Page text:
Interview with The Walkmen
Two years after their terrific (yet sullen) sophomore effort, Bows + Arrows, the Walkmen are back with another collection of quirky, atmospheric rock that’s a bit more optimistic. Bullz-Eye caught up with bassist Peter Bauer to talk about the new album (A Hundred Miles Off), working under the pressure of a deadline and what it’s like to be evicted by Columbia University.
Bullz-Eye: Where are you today?
Peter Bauer: I’m in Kentucky.
BE: The tour starts in a couple of weeks?
PB: Yeah, it starts on May 24th (at Webster Hall in NYC).
BE: How did the recording of the new album go as compared to the first two?
PB: It was a struggle at first, and then it ended up being a lot easier, once we finally got down to recording. We were really happy that we recorded at Inner Ear mostly in Washington - I thought that was a great place to do it.BE: You had your own studio – Marcata – but it’s closing, right?
PB: It’s closed now. We did a lot of it there as well. It was great while it lasted, but unfortunately we had to close down.BE: Why did you have to close down?
PB: Columbia University was moving farther into Harlem, by the day, and ended up buying the building and was not interested in us being there.
BE: How does the finished product compare to your first two albums?
PB: I think it’s better in a lot of ways. It’s different, there are less slow spots, you know, the kinds of things we’ll regret later.
BE: I noticed that it is more up-tempo than the last couple.
PB: Yeah, the tempo as well, but there has always been certain things that weren’t carried through as well as they could have on the last two records, and so I think on this one, it’s pretty solid straight through. I think it’s got a bit of a different vibe. I think it’s a little happier.
BE: I wanted to ask you a little bit about your sound. You don’t sound like anything else going right now. When I hear a Walkmen song, I know it’s a Walkmen song. Was that a conscious decision or a happy accident – the way you put your sound together?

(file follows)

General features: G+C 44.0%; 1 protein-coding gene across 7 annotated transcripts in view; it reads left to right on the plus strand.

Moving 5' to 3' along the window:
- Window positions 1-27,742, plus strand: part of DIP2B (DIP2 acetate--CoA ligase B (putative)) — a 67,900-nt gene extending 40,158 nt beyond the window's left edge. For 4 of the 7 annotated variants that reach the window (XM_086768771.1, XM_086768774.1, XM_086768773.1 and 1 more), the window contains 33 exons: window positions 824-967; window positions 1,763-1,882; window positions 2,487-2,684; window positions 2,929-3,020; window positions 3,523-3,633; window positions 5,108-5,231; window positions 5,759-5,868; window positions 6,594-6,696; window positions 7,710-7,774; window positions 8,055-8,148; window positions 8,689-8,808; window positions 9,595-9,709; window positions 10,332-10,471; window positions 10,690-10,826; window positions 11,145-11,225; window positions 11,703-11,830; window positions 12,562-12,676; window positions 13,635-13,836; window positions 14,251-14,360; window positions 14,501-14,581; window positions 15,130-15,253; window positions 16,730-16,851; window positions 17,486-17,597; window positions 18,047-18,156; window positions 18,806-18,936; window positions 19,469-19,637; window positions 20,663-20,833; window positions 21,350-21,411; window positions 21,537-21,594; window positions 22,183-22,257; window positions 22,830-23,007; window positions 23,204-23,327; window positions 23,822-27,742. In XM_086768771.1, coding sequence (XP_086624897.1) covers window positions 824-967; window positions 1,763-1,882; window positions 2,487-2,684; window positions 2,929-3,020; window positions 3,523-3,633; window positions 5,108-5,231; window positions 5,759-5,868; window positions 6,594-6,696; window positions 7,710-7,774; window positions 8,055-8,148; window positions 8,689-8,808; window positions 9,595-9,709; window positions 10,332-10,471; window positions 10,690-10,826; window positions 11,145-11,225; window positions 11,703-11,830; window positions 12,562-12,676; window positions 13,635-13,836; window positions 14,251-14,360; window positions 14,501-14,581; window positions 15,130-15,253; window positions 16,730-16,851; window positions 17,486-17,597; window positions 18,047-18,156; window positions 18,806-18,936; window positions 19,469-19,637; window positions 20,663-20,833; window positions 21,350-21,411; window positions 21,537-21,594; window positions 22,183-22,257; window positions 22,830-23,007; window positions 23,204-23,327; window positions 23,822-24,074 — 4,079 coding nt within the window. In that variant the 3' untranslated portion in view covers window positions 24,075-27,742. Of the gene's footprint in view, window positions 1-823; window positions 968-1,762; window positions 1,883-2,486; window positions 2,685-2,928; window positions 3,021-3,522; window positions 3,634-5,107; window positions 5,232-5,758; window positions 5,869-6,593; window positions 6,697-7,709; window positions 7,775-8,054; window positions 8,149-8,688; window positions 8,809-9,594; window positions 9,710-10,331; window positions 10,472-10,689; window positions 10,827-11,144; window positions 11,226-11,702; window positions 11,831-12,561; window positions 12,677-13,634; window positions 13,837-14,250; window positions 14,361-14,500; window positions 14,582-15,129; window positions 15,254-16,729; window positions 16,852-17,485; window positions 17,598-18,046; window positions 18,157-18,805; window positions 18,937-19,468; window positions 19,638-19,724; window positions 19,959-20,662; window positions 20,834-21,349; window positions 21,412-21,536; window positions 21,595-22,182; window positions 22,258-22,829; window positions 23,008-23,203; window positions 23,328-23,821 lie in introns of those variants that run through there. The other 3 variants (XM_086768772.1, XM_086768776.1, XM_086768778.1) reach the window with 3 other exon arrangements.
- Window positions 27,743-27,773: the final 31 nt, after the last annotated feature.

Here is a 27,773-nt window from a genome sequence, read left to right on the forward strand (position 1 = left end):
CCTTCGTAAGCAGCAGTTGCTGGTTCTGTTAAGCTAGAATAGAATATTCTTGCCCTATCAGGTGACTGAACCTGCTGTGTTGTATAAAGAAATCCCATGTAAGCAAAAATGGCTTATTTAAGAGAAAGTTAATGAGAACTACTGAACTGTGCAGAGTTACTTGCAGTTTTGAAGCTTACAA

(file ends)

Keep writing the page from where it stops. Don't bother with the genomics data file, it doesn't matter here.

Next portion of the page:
PB: Well, I don’t think you want to sound like anyone else and I think everyone’s attempting to do the same thing. You’re always attempting to take something that you like and turn it into something that’s your own. I think that’s sort of the whole point.
BE: If you don’t mind, I’m going to throw out a few song titles from your catalog, and maybe you can talk about the song a little bit, what inspired it, memories of writing it or how it is to play it live…
BE: “Wake Up”
PB: “Wake Up” was, I think, the second song we wrote. We still had very little sense of what the band would sound like in general. I think we had an 8-track of “We’ve Been Had,” which was the first thing we did. “Wake Up” was very much like a band project, but Paul (Maroon, guitarist) and Ham (Hamilton Leithauser, lead singer) probably came up with those – I don’t even remember at this point. It was the first time Ham started playing guitar with the Walkmen. I remember thinking that it was very weird sounding before it had the singing on it. It didn’t seem like it was going to be a crowd pleaser when it first started, you know, because it was very strange. I think we had a darker part of it before we had the choruses and stuff like that.
BE: You mentioned “We’ve Been Had.” Those are two pretty good shots right out of the gate.
PB: The first four or five we had we were really, really excited about. I think that happens because it’s probably such a fresh feeling after being in other bands for so long, actually playing with different people in a different situation. It wasn’t really a situation where anyone was counting on us to do anything. We didn’t really have any expectations, so it’s a great way to be doing things – not having any expectations of how things are supposed to be like. It becomes more difficult once you have expectations.
BE: Do people ask you about the Saturn commercial a lot? That’s actually how I first heard the song.
PB: I think a lot of people have asked us about that. (laughs)
BE: That’s a good answer. “What’s in It for Me.”
PB: “What’s in It for Me” was probably the last song we had for Bows + Arrows. It was the last song that we recorded. We recorded it at Marcata by ourselves after everyone else had recorded most of the record at other places. I guess what’s considered the chords – the descending chords – had been floating around the entire time we were writing Bows + Arrows. I think there was a part Paul had, too. We had them in this really horrible song, like much more of a rock song, and it was terrible. We wasted like three days recording it and I think we erased the tape of it. And so we were sort of like, “That’s that” for those chords, because we always really liked them, but then Paul came up with the good verse that he could play on pump organ. We had a really good day where we came up with the drumbeat, and Matt (Harrick, drummer) and Walt (Martin, keyboardist) were playing it, and it came together really well.
BE: I especially like the organ and vocals on it.
PB: Yeah, it’s one of my favorite ones, I think.BE: “Little House of Savages”